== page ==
GIANT– an artist-led gallery in Bournemouth
We talk to Stuart Semple, founder of the exciting new gallery space GIANT, in Bournemouth.
A new gallery space is creating a hub for artistic expression and celebration in Bournemouth. We talk to GIANT founder Stuart Semple about returning to his hometown and discovering a new community of visual artists.
Semple was born in Bournemouth but moved to London to pursue art.
“There really wasn’t a visual culture here,” he says. “I’ve always found that art and creativity is really important. I don’t want to over-egg it but it kind of saved my life.
“And I know how powerful that is. So I always wanted to bring really good visual contemporary art to my hometown.”
Seven years ago Semple moved back to his hometown.
A year ago, he achieved his goal of celebrating visual art in Bournemouth by opening GIANT.
The gallery space now resides in what used to be Debenhams.
“I had no idea whether it would work, or whether it was just weird, if anyone would come. But it did. And people really like it.”
‘I’ve been waiting 52 years for this’
GIANT opened at a time when many venues were unsure what the long-term impacts of COVID-19 would be.
“It felt like madness. Debenhams left the building. So it was like if Debenhams have gone bust, what hope have we got as artists?
“The first shows we did were quite Avant Garde really, they were quite out there. They weren’t classic people-pleaser shows.
“I thought ‘four people will come’ but it seems to have worked weirdly.”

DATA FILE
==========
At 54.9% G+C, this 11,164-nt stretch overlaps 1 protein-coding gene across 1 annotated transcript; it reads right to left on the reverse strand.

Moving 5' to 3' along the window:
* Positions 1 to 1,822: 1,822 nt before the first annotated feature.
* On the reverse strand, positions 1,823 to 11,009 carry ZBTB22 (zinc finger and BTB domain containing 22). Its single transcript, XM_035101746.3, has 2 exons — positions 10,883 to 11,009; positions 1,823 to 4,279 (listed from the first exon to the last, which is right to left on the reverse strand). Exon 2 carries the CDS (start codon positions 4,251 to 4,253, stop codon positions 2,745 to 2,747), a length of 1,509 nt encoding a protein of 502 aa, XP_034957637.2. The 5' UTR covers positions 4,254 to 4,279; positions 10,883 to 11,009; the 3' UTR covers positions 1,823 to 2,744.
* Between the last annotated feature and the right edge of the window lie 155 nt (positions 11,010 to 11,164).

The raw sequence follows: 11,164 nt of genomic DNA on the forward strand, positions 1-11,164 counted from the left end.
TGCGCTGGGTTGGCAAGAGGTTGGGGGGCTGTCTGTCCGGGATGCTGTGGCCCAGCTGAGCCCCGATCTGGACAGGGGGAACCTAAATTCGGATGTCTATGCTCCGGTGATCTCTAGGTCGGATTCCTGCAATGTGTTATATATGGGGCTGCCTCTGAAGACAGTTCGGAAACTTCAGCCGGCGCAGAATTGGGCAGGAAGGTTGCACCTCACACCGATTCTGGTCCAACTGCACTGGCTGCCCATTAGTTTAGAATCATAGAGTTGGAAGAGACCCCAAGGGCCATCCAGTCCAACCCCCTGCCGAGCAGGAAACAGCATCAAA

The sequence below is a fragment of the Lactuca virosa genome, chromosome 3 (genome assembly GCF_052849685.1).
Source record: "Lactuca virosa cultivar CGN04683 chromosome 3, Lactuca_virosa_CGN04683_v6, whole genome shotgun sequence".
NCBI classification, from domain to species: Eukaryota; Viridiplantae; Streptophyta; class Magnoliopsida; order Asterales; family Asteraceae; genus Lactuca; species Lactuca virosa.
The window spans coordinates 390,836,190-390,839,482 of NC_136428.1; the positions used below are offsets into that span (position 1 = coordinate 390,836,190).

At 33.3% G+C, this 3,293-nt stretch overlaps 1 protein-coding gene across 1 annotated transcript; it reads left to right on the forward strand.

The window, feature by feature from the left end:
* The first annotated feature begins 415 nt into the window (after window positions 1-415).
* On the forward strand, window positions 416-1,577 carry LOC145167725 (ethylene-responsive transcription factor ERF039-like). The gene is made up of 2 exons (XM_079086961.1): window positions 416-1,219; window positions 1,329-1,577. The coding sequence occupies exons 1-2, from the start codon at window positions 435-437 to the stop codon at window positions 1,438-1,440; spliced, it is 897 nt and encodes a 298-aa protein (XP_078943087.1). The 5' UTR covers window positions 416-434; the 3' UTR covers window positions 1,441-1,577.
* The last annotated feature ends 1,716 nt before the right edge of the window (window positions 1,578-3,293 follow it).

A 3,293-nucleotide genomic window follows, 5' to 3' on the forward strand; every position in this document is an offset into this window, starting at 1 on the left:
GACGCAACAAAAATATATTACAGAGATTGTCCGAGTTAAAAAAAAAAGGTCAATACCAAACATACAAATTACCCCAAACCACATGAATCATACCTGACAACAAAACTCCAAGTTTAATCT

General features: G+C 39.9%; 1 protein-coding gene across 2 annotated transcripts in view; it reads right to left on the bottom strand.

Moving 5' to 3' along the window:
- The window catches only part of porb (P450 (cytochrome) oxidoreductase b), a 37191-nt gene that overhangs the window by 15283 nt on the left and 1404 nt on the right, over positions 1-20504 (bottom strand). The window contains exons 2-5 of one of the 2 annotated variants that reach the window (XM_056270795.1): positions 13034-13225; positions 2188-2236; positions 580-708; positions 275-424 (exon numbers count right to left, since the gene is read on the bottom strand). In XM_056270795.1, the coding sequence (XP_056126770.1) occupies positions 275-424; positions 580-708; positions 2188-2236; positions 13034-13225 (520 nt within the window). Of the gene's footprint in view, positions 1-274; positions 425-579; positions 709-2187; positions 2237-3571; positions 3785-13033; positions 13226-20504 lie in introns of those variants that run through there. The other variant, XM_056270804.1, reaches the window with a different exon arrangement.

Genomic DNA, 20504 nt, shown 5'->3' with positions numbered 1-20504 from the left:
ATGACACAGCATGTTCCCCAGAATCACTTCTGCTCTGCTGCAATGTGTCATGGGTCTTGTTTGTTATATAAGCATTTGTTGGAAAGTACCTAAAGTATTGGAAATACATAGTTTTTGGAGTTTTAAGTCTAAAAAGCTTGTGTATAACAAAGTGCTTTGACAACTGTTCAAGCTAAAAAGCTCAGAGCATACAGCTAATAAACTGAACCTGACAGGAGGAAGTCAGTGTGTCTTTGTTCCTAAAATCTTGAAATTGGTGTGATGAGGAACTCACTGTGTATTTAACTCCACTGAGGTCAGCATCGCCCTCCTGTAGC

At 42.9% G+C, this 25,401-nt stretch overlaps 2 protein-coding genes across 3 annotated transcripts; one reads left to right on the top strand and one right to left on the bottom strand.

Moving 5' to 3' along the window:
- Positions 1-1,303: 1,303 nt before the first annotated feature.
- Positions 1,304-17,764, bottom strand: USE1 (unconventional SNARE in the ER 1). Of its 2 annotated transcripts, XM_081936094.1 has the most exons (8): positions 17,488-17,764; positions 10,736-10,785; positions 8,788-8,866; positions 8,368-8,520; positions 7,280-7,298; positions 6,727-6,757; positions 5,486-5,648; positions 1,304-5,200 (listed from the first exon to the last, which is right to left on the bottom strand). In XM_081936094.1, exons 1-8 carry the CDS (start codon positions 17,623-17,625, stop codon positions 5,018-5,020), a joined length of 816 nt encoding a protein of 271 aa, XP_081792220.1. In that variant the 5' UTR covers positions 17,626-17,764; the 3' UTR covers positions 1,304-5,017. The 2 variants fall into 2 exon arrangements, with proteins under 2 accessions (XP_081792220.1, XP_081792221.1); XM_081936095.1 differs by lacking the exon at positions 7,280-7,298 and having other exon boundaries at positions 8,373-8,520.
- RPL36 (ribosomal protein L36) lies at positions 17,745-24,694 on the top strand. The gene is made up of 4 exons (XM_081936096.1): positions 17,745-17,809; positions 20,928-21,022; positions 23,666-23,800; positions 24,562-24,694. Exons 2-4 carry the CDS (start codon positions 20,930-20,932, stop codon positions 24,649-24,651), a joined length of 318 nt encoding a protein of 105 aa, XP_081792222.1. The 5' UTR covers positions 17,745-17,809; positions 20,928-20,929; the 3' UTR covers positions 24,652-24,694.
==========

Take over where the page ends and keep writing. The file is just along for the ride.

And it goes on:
It ‘worked weirdly’ may be an understatement with the opening of the gallery creating huge excitement in Bournemouth.
“I couldn’t believe it on the opening night. They were queued all the way outside, around the corner, hundreds of them.
“I thought maybe there was a free pint at Wetherspoons or something. I honestly thought it was the pub.
“They were actually the queuing up for art. One lady in the queue said ‘I’ve been waiting 52 years for this, another 20 minutes is not going to matter’.”
A beacon for artists
Plans are now well underway for an exciting two-year programme at the gallery.
GIANT is also receiving support from the Arts Council and the local council in Bournemouth.
A steering group, initially made up of artists, now includes members of the community.
Semple says the people of Bournemouth have been ‘overwhelmingly supportive’.
“It’s really changed, because initially, it was, ‘wow, we’ve waited forever for something like this’.
“It was almost like gratitude. But really not so much of a connection with the work.
“Slowly over the year that’s kind of shifted. Now they’re really connecting to the ideas in the work and what the artists are making and the shows themselves.”
Having moved away from Bournemouth because of a lack of visual arts culture, Semple is now discovering a new community.
“It’s a bit of a beacon, I think. A lot of people are attracted to it.
“It’s just fascinating how many people perhaps were here the whole time, but just didn’t really have anywhere to go.”
Just one year after opening, GIANT has undergone a refurbishment with new facilities and increased gallery space.
It offers two separate spaces – the main gallery and the project space.
Until June 26, the main gallery features Life’s A Beach by Martin Parr.
Semple describes the project space as featuring ‘more challenging’ pieces of work.
To find out more about what is happening at GIANT visit giant.space.